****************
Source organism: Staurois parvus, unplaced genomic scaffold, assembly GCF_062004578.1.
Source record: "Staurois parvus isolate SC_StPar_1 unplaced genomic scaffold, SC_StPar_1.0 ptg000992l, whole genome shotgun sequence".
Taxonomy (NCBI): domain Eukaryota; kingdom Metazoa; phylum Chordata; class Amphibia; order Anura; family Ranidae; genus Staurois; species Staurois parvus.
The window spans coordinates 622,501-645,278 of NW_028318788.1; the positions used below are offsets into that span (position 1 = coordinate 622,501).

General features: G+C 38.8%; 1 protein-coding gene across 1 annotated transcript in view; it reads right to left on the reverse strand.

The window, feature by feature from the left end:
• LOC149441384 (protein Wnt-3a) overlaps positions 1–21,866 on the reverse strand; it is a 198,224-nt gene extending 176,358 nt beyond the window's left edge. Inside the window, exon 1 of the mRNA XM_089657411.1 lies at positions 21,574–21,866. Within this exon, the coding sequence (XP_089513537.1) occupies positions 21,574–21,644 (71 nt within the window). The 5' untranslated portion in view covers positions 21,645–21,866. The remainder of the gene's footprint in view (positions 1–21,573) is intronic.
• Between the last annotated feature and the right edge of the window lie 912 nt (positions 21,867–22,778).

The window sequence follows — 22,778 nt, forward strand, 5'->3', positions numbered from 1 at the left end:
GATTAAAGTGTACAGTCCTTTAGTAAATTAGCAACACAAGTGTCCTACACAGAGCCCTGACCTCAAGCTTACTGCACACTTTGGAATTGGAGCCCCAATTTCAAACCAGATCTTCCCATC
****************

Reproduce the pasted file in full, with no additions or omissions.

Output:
Source organism: Staurois parvus, unplaced genomic scaffold, assembly GCF_062004578.1.
Source record: "Staurois parvus isolate SC_StPar_1 unplaced genomic scaffold, SC_StPar_1.0 ptg000992l, whole genome shotgun sequence".
Taxonomy (NCBI): domain Eukaryota; kingdom Metazoa; phylum Chordata; class Amphibia; order Anura; family Ranidae; genus Staurois; species Staurois parvus.
The window spans coordinates 622,501-645,278 of NW_028318788.1; the positions used below are offsets into that span (position 1 = coordinate 622,501).

General features: G+C 38.8%; 1 protein-coding gene across 1 annotated transcript in view; it reads right to left on the reverse strand.

The window, feature by feature from the left end:
• LOC149441384 (protein Wnt-3a) overlaps positions 1–21,866 on the reverse strand; it is a 198,224-nt gene extending 176,358 nt beyond the window's left edge. Inside the window, exon 1 of the mRNA XM_089657411.1 lies at positions 21,574–21,866. Within this exon, the coding sequence (XP_089513537.1) occupies positions 21,574–21,644 (71 nt within the window). The 5' untranslated portion in view covers positions 21,645–21,866. The remainder of the gene's footprint in view (positions 1–21,573) is intronic.
• Between the last annotated feature and the right edge of the window lie 912 nt (positions 21,867–22,778).

The window sequence follows — 22,778 nt, forward strand, 5'->3', positions numbered from 1 at the left end:
GATTAAAGTGTACAGTCCTTTAGTAAATTAGCAACACAAGTGTCCTACACAGAGCCCTGACCTCAAGCTTACTGCACACTTTGGAATTGGAGCCCCAATTTCAAACCAGATCTTCCCATC